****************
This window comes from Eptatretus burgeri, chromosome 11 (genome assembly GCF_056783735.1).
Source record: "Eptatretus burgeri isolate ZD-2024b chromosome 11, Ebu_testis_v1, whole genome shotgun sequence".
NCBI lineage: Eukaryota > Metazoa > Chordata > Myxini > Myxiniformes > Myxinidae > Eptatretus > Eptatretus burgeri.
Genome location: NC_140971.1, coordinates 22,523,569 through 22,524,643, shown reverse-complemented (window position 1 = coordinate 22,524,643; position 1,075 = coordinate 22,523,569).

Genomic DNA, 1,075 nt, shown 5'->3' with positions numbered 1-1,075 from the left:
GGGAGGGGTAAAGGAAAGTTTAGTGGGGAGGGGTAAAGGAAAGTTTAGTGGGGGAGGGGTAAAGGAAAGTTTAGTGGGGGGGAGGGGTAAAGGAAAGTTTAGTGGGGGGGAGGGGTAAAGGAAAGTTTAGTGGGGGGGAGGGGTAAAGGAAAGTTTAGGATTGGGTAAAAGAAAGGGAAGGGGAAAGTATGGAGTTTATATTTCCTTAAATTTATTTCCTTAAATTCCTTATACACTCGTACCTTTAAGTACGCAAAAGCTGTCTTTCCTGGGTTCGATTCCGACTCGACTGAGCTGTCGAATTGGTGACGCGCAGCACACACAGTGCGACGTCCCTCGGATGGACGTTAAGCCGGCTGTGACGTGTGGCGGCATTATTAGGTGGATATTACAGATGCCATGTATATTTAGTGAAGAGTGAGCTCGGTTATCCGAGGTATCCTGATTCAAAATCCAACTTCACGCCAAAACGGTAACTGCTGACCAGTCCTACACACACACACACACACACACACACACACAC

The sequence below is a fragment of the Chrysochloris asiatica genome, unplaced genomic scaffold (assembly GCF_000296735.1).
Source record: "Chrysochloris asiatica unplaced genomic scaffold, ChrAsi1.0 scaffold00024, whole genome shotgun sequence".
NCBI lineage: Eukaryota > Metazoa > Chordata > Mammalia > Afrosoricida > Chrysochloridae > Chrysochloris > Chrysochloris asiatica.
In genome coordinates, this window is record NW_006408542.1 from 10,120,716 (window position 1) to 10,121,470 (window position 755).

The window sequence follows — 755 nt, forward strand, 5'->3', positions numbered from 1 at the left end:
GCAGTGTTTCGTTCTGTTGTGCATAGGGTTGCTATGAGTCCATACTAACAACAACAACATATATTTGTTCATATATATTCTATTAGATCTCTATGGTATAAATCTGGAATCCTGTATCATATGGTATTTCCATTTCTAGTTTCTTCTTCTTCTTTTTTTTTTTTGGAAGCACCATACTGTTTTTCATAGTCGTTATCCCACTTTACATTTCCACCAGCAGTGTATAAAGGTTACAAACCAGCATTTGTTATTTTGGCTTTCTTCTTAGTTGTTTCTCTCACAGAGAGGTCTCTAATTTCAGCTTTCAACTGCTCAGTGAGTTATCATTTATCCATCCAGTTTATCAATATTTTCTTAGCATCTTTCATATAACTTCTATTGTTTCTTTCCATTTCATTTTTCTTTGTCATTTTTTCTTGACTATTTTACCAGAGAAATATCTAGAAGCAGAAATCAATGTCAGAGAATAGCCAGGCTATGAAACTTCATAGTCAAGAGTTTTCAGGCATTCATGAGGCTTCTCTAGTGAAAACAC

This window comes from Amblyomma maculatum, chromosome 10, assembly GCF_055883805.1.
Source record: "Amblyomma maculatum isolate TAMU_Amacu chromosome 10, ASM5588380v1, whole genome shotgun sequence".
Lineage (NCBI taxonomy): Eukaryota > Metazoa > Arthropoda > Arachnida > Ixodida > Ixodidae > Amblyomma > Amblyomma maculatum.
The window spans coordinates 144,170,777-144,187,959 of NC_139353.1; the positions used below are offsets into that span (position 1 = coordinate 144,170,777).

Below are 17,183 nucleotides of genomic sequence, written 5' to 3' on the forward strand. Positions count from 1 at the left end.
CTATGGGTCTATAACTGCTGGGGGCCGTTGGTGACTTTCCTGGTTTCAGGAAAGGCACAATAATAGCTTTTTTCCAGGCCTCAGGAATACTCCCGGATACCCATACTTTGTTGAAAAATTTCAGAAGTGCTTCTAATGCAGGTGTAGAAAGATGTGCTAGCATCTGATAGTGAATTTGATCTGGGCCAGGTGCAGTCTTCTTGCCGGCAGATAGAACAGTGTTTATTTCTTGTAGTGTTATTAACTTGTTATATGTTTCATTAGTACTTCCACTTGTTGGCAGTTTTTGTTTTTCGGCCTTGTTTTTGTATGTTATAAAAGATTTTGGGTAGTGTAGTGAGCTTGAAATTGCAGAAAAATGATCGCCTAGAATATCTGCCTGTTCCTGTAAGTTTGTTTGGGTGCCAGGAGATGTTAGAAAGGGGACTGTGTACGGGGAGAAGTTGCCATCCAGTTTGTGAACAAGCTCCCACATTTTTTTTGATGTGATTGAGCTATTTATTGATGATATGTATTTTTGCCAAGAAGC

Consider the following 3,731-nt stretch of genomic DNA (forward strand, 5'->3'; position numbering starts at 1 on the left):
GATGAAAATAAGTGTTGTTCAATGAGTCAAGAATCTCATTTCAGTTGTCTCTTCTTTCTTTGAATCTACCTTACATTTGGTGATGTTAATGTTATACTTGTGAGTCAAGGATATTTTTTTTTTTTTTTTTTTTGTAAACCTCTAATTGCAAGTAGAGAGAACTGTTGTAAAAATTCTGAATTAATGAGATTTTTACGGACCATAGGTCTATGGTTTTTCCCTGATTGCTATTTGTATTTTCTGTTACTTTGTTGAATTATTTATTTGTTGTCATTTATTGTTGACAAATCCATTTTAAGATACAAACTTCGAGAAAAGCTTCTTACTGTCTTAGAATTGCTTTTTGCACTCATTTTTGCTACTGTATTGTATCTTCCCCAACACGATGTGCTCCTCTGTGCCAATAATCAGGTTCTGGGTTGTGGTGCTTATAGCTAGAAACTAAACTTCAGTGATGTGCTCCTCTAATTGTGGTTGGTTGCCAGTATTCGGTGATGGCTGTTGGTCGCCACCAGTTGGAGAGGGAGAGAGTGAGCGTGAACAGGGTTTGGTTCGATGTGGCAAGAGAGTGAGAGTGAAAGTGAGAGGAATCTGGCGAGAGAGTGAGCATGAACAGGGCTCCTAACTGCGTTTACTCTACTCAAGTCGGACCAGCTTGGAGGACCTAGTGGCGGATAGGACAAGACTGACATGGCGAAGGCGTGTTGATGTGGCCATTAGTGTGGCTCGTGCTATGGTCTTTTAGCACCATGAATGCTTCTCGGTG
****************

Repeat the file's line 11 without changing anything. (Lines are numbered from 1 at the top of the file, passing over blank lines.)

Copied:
The window sequence follows — 755 nt, forward strand, 5'->3', positions numbered from 1 at the left end: